Naseeruddin Shah And Then One Day: A Memoir Hamish Hamilton, an imprint of Penguin Books, Gurgaon, India, 2014. Hb. pp. 330 Rs 699

 

Child sexuality

Child sexuality

Dark Room, Pankaj Butalia“A discussion of childhood sexuality is further complicated by our definitions of the very term, childhood. When does it end? Is a sixteen-year-old a child? The contemporary world brackets adolescence within childhood rather than as a phase of preparation for adulthood. By attaching adolescence to childhood we absorb into childhood a time which is sexually potent and where sexual energies are more overtly manifested, setting up a disciplinary framework shaped by a specific ordering of our social codes. Contrast this, for example, with the sexual practices of many tribal communities, which build into their social and celebratory practices a way of recognising and sanctioning sexuality among the young.” p. xxx, “Introduction” by Dr Shalini Advani, Dark Room

Dr Advani, in her powerful introduction, “Childhood Sexuality: History, Memory, Mythology” to Pankaj Butalia’s Dark Room: Child Sexuality in India dwells upon the silences that govern sexuality in children. All though research shows that children as young as four year olds are curious about their bodies. In fact in an essay published by Lauren A., discussing her experiences as an undergraduate student who is also a sex-worker, mentions that “when I was 5 years old and beginning to discover the wonders of my body, my mother, completely horrified.” ( http://m.xojane.com/sex/duke-university-freshman-porn-star?utm_medium=facebook ) At least Lauren A. is truthful about her experience. In 2010, Tehelka published an article about sexuality amongst urban schoolchildren. http://www.tehelka.com/sex-lies-homework/

Pankaj Butalia’s Dark Room: Child Sexuality in India is one of the first publications of its kind in India that hopes to open this conversation outside of the specialized, academic circles. It needs to be discussed, work has to be done in the family domain since most of the perpetrators of child sexual abuse are known to the victim and inevitably related. This collection of eleven stories, he says, “is a modest effort to put together intimate accounts of sexual episodes from childhood”. But he does recognise that ” For adults, it is …a delicate balance that has to be negotiated. On one hand, parents need to give their children space and not inhibit the natural progression they need to make in the development of their sexuality. On the other hand, they need to be extremely careful that their children do not transcend boundaries of what could be called age-appropriate behaviour.” It is a courageous attempt to put this volume together since many of the people interviewed preferred to remain anonymous; yet it is a book to be read.

The Bad TouchThere are many stories about children and sexuality, most of the time it is focused upon child sexual abuse. There are many CSA (Child Sexual Abuse) survivors who are beginning to write and share their experiences. Organisations like RAHI (Recovering and Healing from Incest), based in New Delhi, are doing phenomenal work in this area. Payal Shah Karwa has recently published a collection of true stories called The Bad Touch that includes contributions from Harish Iyer and filmmaker Anurag Kashayap.  Everyone else chose to write under pseudonyms. It is a disturbing and traumatic book to read. There is an incredible amount of pain shared. What horrifies one is the manner in which children are preyed upon and sexually abused. Recently Woody Allen and Mia Farrow’s daughter, wrote an open letter about the sexual abuse she had suffered as a young child. http://kristof.blogs.nytimes.com/2014/02/01/an-open-letter-from-dylan-farrow/?module=BlogPost-Title&version=Blog%20Main&contentCollection=Opinion&action=Click&pgtype=Blogs&region=Body . There will be innumerable stories like these, but it is crucial that they are shared. It is the creation of common pool of knowledge and awareness.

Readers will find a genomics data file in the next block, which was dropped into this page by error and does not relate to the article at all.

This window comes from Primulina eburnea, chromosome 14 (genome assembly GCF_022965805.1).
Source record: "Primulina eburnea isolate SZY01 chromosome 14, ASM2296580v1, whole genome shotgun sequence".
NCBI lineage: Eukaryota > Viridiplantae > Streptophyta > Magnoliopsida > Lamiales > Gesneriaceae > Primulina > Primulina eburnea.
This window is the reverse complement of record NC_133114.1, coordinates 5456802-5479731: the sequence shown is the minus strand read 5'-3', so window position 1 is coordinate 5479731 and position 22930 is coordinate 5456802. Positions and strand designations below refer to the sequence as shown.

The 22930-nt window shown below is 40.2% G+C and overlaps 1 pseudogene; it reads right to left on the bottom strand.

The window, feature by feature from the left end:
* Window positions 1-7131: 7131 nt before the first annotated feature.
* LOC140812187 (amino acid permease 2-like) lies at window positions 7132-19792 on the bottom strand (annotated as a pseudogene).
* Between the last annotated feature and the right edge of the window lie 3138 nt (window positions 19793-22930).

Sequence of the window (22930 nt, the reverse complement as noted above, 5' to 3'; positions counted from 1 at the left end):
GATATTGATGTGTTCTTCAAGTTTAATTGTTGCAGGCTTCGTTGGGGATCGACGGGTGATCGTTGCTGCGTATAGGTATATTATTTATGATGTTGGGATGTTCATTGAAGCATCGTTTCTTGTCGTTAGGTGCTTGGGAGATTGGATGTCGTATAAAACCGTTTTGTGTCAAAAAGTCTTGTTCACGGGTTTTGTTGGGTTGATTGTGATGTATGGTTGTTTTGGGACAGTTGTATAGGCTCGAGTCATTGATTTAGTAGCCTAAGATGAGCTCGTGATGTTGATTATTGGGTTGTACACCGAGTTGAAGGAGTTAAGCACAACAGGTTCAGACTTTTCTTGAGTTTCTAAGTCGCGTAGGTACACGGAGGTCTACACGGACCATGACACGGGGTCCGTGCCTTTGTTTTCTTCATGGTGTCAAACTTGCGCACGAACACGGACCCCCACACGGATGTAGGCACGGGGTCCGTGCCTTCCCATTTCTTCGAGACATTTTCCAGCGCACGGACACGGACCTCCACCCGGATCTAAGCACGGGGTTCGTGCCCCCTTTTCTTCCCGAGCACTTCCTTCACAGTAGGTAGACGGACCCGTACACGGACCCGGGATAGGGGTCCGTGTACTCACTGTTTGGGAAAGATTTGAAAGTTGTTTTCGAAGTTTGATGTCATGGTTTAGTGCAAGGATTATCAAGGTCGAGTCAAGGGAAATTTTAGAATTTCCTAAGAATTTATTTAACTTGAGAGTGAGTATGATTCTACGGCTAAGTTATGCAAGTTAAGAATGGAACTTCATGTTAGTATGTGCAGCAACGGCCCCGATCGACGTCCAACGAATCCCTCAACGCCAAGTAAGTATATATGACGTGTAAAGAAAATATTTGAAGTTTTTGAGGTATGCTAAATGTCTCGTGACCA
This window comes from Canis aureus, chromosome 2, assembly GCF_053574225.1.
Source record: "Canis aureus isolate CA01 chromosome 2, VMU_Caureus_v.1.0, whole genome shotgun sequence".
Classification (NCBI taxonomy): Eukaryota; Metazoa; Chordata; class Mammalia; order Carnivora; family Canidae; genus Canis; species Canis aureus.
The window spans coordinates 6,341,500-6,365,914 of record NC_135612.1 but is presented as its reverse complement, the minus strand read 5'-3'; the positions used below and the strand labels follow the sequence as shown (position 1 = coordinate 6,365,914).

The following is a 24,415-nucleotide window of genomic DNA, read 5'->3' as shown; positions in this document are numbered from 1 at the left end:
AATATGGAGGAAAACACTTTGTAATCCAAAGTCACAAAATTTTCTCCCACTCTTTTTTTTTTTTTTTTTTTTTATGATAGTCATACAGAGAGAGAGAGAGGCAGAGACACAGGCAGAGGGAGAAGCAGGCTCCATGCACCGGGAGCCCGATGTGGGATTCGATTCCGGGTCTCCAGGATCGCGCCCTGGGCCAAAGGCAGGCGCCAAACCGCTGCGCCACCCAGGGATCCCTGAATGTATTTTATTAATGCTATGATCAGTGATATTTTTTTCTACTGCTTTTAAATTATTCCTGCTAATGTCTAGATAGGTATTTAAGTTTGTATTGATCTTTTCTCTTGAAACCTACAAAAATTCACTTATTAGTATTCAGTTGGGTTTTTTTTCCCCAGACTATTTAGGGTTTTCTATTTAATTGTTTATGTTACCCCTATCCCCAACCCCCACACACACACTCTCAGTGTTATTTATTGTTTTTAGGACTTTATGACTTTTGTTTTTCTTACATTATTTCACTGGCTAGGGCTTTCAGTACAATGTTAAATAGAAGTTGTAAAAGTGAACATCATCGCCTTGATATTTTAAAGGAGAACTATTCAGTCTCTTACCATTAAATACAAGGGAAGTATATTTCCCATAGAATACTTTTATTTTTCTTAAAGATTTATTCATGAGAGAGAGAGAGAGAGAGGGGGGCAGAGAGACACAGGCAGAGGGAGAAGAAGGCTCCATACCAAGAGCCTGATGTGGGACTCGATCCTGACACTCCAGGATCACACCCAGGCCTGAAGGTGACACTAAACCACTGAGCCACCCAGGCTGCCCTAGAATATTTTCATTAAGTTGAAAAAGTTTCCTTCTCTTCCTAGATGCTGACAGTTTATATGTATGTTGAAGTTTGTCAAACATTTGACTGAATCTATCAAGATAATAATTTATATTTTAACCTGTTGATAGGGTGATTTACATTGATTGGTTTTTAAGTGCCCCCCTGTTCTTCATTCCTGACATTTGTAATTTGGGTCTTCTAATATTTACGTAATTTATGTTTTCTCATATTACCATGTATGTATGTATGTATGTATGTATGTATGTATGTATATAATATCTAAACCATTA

A couple of years ago NDTV had a programme on CSA. It was a brilliant conversation on the topic of CSA. More importantly it focused upon boys and girls, otherwise much of the conversation seems to focus upon girls. Whereas boys are equally vulnerable. Unfortunately I am unable to locate the link to it.

Last year too, a short clip on CSA went viral on Facebook. It was brilliantly made. Once again I am unable to locate the link.

Let's Talk About SexMany times the best way to teach children about sexuality and help them in protecting themselves is via literature. Walker Books has three titles, classified according to age ( 4+, 7+ and 10+) called Let’s Talk About Sex. These are useful introductions to children and even an excellent guide for parents/educators in giving the child sufficient information appropriate for their age.  Years ago, I also read a lovely picture book by Sohaila Abdulali on good touch and bad touch. Unfortunately it is not available in print. Otherwise it would be a wonderful resource tool to have. Finally, Ponytale Books published Lighthouse in the Storm, a collection of 24 stories written by members of the AWIC Book Therapy Project. In it there is a story by Ken Spillman, ” A bubble of shared knowing”, a chilling story about sexual abuse.Lighthouse in the Storm